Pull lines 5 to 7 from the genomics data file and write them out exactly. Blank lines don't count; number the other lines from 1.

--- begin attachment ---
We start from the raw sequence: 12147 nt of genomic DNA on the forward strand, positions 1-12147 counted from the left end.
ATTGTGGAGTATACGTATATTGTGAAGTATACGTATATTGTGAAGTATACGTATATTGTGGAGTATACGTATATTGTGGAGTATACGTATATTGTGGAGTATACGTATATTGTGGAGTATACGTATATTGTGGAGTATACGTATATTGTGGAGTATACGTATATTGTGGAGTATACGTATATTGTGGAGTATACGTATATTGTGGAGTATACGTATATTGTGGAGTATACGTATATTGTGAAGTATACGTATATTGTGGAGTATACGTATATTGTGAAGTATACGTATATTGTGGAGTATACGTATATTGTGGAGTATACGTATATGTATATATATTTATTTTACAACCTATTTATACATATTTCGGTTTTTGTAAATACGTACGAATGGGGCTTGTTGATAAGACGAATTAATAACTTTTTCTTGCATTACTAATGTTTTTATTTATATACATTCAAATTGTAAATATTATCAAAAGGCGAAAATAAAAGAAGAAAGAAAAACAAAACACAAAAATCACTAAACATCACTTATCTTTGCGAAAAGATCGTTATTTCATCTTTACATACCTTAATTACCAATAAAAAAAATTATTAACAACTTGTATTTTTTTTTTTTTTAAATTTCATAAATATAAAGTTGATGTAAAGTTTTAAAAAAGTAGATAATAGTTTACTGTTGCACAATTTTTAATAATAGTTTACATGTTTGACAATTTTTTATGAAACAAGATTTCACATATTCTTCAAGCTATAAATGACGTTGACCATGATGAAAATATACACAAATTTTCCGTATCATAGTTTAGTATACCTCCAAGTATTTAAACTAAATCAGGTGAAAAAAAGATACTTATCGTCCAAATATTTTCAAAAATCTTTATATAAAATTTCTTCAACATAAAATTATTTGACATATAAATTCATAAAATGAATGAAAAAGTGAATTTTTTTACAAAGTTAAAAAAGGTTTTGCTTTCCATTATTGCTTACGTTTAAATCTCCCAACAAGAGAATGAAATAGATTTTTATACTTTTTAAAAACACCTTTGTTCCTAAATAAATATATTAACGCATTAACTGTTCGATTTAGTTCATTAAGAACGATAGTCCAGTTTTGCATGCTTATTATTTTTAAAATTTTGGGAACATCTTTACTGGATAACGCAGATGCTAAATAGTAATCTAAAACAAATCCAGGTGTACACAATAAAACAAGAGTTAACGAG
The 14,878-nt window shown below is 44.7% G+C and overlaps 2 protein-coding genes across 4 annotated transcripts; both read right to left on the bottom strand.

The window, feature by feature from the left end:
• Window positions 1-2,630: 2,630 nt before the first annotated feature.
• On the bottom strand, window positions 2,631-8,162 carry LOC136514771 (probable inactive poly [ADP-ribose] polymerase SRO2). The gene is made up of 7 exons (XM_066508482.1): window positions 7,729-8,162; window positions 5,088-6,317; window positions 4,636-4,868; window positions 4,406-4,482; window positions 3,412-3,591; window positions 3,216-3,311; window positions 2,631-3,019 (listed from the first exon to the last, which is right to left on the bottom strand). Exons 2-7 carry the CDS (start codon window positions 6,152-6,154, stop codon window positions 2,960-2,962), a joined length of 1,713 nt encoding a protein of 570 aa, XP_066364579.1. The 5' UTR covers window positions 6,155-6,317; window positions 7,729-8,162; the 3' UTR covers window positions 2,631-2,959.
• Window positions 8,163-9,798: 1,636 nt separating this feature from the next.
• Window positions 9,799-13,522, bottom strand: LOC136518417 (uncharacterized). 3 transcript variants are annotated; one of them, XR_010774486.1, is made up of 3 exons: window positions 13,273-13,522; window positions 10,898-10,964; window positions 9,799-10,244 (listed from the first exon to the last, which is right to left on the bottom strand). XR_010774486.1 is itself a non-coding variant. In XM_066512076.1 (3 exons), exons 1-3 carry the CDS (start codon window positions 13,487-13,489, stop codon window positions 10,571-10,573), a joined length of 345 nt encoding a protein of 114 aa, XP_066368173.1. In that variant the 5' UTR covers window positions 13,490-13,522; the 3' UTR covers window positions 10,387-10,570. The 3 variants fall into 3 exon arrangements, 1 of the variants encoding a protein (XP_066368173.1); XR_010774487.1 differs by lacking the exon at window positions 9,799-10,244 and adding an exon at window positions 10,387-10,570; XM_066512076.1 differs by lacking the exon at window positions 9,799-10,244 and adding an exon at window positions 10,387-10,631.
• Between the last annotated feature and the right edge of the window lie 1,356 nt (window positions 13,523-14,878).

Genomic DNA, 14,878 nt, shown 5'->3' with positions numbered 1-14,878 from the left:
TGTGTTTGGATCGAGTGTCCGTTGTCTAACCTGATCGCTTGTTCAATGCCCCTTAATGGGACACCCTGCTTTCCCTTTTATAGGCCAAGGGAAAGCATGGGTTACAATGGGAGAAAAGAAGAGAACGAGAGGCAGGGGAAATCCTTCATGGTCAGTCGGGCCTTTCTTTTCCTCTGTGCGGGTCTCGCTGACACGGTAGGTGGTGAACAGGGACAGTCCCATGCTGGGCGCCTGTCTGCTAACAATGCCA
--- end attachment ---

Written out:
• Window positions 1-2,630: 2,630 nt before the first annotated feature.
• On the bottom strand, window positions 2,631-8,162 carry LOC136514771 (probable inactive poly [ADP-ribose] polymerase SRO2). The gene is made up of 7 exons (XM_066508482.1): window positions 7,729-8,162; window positions 5,088-6,317; window positions 4,636-4,868; window positions 4,406-4,482; window positions 3,412-3,591; window positions 3,216-3,311; window positions 2,631-3,019 (listed from the first exon to the last, which is right to left on the bottom strand). Exons 2-7 carry the CDS (start codon window positions 6,152-6,154, stop codon window positions 2,960-2,962), a joined length of 1,713 nt encoding a protein of 570 aa, XP_066364579.1. The 5' UTR covers window positions 6,155-6,317; window positions 7,729-8,162; the 3' UTR covers window positions 2,631-2,959.
• Window positions 8,163-9,798: 1,636 nt separating this feature from the next.